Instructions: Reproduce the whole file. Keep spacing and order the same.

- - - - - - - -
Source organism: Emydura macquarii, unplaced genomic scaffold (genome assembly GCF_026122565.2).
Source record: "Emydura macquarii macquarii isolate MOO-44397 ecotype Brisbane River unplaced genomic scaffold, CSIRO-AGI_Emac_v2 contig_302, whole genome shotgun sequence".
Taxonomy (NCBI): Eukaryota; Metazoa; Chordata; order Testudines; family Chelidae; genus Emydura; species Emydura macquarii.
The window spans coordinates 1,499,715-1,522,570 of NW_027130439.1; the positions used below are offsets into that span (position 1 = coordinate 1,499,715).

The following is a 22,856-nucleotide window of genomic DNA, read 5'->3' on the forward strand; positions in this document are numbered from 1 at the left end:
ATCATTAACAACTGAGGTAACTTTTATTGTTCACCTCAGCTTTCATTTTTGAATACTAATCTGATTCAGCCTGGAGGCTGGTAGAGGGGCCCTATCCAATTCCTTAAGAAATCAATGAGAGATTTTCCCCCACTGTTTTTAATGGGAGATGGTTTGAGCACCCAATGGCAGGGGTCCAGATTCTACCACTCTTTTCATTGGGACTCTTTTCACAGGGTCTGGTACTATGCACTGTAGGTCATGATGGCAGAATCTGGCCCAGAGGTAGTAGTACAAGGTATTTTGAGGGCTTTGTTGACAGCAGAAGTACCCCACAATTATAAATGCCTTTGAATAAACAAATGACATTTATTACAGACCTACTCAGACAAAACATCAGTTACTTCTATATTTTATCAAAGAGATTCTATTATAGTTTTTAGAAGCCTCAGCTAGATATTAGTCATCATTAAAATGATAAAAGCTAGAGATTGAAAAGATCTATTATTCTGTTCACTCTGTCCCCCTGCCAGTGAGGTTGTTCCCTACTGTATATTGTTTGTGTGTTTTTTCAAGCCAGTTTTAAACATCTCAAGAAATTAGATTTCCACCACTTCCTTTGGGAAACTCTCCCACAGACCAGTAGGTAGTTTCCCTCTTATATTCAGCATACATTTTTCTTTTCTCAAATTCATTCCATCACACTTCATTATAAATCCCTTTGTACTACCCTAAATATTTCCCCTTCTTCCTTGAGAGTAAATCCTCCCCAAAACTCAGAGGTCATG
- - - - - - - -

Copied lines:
Source organism: Emydura macquarii, unplaced genomic scaffold (genome assembly GCF_026122565.2).
Source record: "Emydura macquarii macquarii isolate MOO-44397 ecotype Brisbane River unplaced genomic scaffold, CSIRO-AGI_Emac_v2 contig_302, whole genome shotgun sequence".
Taxonomy (NCBI): Eukaryota; Metazoa; Chordata; order Testudines; family Chelidae; genus Emydura; species Emydura macquarii.
The window spans coordinates 1,499,715-1,522,570 of NW_027130439.1; the positions used below are offsets into that span (position 1 = coordinate 1,499,715).

The following is a 22,856-nucleotide window of genomic DNA, read 5'->3' on the forward strand; positions in this document are numbered from 1 at the left end:
ATCATTAACAACTGAGGTAACTTTTATTGTTCACCTCAGCTTTCATTTTTGAATACTAATCTGATTCAGCCTGGAGGCTGGTAGAGGGGCCCTATCCAATTCCTTAAGAAATCAATGAGAGATTTTCCCCCACTGTTTTTAATGGGAGATGGTTTGAGCACCCAATGGCAGGGGTCCAGATTCTACCACTCTTTTCATTGGGACTCTTTTCACAGGGTCTGGTACTATGCACTGTAGGTCATGATGGCAGAATCTGGCCCAGAGGTAGTAGTACAAGGTATTTTGAGGGCTTTGTTGACAGCAGAAGTACCCCACAATTATAAATGCCTTTGAATAAACAAATGACATTTATTACAGACCTACTCAGACAAAACATCAGTTACTTCTATATTTTATCAAAGAGATTCTATTATAGTTTTTAGAAGCCTCAGCTAGATATTAGTCATCATTAAAATGATAAAAGCTAGAGATTGAAAAGATCTATTATTCTGTTCACTCTGTCCCCCTGCCAGTGAGGTTGTTCCCTACTGTATATTGTTTGTGTGTTTTTTCAAGCCAGTTTTAAACATCTCAAGAAATTAGATTTCCACCACTTCCTTTGGGAAACTCTCCCACAGACCAGTAGGTAGTTTCCCTCTTATATTCAGCATACATTTTTCTTTTCTCAAATTCATTCCATCACACTTCATTATAAATCCCTTTGTACTACCCTAAATATTTCCCCTTCTTCCTTGAGAGTAAATCCTCCCCAAAACTCAGAGGTCATG